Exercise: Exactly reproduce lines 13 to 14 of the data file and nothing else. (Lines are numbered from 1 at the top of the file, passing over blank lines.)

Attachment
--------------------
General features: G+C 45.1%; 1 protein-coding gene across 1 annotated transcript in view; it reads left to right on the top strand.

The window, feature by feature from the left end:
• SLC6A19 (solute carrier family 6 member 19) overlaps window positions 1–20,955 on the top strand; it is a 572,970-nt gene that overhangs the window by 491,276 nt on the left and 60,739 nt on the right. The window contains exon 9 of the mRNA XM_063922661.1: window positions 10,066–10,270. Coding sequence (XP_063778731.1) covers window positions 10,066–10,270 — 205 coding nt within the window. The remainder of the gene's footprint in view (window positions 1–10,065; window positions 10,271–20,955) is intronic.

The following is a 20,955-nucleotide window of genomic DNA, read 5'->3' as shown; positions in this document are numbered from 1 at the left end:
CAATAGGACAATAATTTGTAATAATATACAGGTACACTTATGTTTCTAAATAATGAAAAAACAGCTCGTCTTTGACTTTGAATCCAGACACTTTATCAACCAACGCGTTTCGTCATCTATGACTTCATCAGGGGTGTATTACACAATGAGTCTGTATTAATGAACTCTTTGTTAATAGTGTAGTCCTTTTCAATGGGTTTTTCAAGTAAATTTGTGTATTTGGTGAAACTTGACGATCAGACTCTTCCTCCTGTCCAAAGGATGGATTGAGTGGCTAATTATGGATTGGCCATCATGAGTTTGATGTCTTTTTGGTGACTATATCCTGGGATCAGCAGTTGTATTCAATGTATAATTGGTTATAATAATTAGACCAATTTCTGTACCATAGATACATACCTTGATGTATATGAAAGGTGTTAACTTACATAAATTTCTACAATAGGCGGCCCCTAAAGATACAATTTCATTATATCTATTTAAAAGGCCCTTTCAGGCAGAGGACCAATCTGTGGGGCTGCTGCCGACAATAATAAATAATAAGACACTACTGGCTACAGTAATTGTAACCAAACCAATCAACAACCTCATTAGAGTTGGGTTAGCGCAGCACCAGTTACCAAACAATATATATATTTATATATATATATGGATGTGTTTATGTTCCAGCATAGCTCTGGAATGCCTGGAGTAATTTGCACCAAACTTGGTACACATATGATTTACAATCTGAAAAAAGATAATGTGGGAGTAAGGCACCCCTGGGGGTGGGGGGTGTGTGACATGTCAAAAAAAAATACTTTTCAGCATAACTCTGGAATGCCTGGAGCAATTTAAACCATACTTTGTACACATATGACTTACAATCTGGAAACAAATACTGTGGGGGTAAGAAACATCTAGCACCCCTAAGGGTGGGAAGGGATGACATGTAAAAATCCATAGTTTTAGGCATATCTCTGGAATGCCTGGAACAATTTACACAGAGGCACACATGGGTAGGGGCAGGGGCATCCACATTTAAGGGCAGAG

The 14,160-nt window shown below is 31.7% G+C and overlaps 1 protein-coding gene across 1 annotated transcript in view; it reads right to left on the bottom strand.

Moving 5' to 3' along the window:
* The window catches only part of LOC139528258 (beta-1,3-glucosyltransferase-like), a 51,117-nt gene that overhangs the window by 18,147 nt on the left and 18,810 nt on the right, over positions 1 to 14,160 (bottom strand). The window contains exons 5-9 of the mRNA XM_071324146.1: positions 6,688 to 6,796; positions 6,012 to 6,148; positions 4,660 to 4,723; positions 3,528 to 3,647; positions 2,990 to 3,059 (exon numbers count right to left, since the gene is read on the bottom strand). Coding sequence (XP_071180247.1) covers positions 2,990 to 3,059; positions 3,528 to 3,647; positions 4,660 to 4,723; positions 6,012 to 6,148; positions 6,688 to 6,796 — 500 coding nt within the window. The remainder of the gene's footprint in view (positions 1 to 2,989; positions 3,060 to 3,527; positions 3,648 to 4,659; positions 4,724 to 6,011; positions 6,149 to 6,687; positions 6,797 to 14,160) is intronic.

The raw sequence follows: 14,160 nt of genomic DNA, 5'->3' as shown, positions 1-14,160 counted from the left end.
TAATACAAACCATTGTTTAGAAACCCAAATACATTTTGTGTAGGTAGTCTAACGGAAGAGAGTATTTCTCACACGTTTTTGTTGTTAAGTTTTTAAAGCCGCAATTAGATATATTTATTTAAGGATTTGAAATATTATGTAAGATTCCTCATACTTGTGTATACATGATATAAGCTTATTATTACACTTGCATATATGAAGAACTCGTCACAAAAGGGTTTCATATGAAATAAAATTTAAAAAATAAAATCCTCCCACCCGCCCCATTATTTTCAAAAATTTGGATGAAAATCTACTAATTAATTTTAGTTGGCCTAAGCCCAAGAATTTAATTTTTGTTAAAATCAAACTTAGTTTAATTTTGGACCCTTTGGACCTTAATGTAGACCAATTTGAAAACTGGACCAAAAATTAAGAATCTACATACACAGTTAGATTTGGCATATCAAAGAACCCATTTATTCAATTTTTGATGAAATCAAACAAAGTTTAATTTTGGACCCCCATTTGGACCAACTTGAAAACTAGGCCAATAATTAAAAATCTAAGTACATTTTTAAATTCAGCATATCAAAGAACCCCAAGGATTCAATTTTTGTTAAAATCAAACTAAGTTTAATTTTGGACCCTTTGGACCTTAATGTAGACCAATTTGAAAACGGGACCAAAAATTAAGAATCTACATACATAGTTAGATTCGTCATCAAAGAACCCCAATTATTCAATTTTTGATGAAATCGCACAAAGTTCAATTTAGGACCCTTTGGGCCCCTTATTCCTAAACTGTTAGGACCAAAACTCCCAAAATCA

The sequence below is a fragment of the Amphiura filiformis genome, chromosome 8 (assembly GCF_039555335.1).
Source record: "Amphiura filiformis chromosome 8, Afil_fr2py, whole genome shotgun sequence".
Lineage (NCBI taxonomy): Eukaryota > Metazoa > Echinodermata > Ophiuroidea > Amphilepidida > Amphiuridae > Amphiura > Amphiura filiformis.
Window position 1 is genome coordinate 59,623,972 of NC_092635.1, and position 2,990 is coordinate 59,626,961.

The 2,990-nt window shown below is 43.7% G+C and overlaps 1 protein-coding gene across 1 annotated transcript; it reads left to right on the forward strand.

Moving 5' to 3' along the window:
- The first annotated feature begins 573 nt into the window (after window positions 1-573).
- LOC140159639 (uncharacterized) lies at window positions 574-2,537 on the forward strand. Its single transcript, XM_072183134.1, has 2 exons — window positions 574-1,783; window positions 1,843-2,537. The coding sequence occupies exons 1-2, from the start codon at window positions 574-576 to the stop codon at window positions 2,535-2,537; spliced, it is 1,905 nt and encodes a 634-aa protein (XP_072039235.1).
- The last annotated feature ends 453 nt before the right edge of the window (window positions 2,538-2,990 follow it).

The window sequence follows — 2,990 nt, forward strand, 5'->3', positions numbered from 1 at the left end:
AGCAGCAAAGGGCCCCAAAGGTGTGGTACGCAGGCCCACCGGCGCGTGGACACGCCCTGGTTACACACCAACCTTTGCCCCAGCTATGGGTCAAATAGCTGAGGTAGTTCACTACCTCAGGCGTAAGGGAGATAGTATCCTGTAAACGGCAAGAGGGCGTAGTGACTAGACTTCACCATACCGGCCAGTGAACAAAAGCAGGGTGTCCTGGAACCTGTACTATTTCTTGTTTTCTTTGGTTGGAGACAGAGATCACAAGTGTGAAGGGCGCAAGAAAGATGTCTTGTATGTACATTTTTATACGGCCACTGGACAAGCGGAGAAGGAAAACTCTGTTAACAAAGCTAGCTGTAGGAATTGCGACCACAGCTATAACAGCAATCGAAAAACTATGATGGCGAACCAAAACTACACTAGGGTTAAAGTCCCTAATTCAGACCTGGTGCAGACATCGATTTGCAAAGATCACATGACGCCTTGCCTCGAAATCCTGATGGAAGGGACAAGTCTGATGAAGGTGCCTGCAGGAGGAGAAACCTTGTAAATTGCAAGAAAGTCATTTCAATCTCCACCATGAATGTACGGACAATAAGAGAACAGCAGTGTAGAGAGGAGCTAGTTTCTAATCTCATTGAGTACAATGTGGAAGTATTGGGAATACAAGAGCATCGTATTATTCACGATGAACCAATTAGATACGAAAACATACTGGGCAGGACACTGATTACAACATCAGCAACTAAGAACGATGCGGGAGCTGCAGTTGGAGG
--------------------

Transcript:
Lineage (NCBI taxonomy): Eukaryota > Metazoa > Echinodermata > Ophiuroidea > Amphilepidida > Amphiuridae > Amphiura > Amphiura filiformis.
Window position 1 is genome coordinate 59,623,972 of NC_092635.1, and position 2,990 is coordinate 59,626,961.